Tuesday, September 21, 2010

5 Rules NOT to Break at Your Wedding

Recently, Brides.com featured a whole big article on rules to break at your wedding giving us a whole bunch of fun ideas in the process.  Additionally, they also gave us 5 rules not to break and I felt that they were worth repeating (with additional comments from yours truly, of course, because you know I have an opinion on everything hehe).  

I love a good mid-western wedding- I am an Illinois girl, after all!  Just remember to suggest to guests to wear wedge heels or flats to this type of ceremony.  No one wants to ruin a good pair of stilettos in the dirt...

1. Make sure there's no more than an hour of downtime between the ceremony's end and the start of the reception. It's just not nice to force out-of-towners to kill the better part of an afternoon in a doughnut shop.

What EB has to say: There is often times more than just an hour of downtime between the ceremony and reception.  I've been to weddings where the ceremony is at 2 and the reception doesn't start til 6.  The idea isn't so much to have under an hour of downtime, it's to make sure you have something for guests to do in between.   For example, when my parents got married, they had little pre-receptions at the bride's and groom's parent's houses (they lived in the same town).  They served hors d'œuvres and gave guests a chance to visit and regroup before the second wave of festivities.  The bottom line is to make sure guests aren't sitting in the reception hall parking lot for 2 hours waiting for it to start. 

2. Keep guests in the loop. That means having the DJ or emcee explain anything unusual (e.g., that you and Dad are shooting hoops at the reception instead of having a first dance).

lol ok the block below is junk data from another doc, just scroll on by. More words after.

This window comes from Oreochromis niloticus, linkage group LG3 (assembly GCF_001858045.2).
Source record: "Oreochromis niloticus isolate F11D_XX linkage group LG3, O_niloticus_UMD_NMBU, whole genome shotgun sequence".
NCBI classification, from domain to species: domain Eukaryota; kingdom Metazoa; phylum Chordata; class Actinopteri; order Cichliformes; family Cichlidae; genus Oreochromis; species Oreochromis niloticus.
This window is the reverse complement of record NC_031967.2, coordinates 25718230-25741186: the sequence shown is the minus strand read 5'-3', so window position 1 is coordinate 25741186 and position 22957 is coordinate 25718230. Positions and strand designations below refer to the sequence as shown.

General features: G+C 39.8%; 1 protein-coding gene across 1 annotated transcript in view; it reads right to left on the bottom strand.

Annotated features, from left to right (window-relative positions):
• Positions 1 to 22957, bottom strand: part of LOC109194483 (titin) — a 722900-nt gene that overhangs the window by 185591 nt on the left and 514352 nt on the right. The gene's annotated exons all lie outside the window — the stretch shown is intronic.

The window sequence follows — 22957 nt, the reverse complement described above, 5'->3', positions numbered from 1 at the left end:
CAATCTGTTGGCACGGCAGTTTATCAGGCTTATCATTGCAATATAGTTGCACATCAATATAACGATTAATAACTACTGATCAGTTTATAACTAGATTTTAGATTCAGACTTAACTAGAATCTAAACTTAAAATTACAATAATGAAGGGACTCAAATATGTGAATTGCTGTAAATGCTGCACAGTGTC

What EB has to say:  I have heard of couples forgoing a band or DJ and, instead, using an Ipod playlist to keep the guests dancing the night away.  This sounds like an awesome way to save a grand or two but it may not be a great idea.  The DJ or bandleader doesn't just play music, they also keep the night moving along.  So unless you plan on grabbing the mic and announcing each step of the evening yourself, plan on hiring someone else to do it.

3. Be hosts. Greet all of your guests, even if you don't know some, either on a receiving line or by going table-to-table. And don't ask anyone to pay for anything. (No cash bar!)

What EB has to say:  This is so important!!  I get really irritated when I hear brides complaining about having to take time to greet everyone.  Do they not realize that all these people are here to see them? and have spent lots of money (shower gift, new outfit, hotel, transportation, wedding gift etc) to be there?  I'm not saying don't kick back and have fun, but just make sure to greet and sincerely thank each and every person.  Nobody wants to feel unappreciated.  As far as cash bar goes, don't do it (unless it's a brunch type wedding or something)!  At the very least, have beer and wine.  A way to cut costs would be to skip favors.  Most guests would much rather have a few cocktails over an organza bag of Jordan almonds.  And for the love of God, don't do something like "beer and wine for the guests, open liquor bar for the bridal party".  I went to a wedding where they did this and it was the definition of tacky!

4. Throw a wedding, not a business conference. Avoid long speeches, longer slideshows, and anything that smacks of sponsorship ("Flowers provided by Pay Back Gardens"). Your guests are there to have fun.

What EB has to say:  I totally agree!  And if do choose to do a slideshow (which can be super cute, as long as it doesn't run too long) do it during dinner.  That way guests are entertained and you aren't cutting into dancing time.

5. Make guests' comfort your priority. Inviting an elderly aunt? Don't make her scale a small alp to get to the ceremony. Tying the knot at a farm? Let guests know they should leave the heels and ties at home. And—duh—make sure there's plenty of food and drink.

 What EB has to say:  Again, this is super important.  Guests typically don't look back at a wedding and say "Wow! That was a really detail-oriented wedding!", they look back and say "Wow! That was the most fun wedding I've ever been to!".  However, your guests wont look back say that if they felt their needs weren't accomodated.

What are your thoughts on these rules?  Do you agree? or am I waaaaay off base??? Please share your opinions below!!

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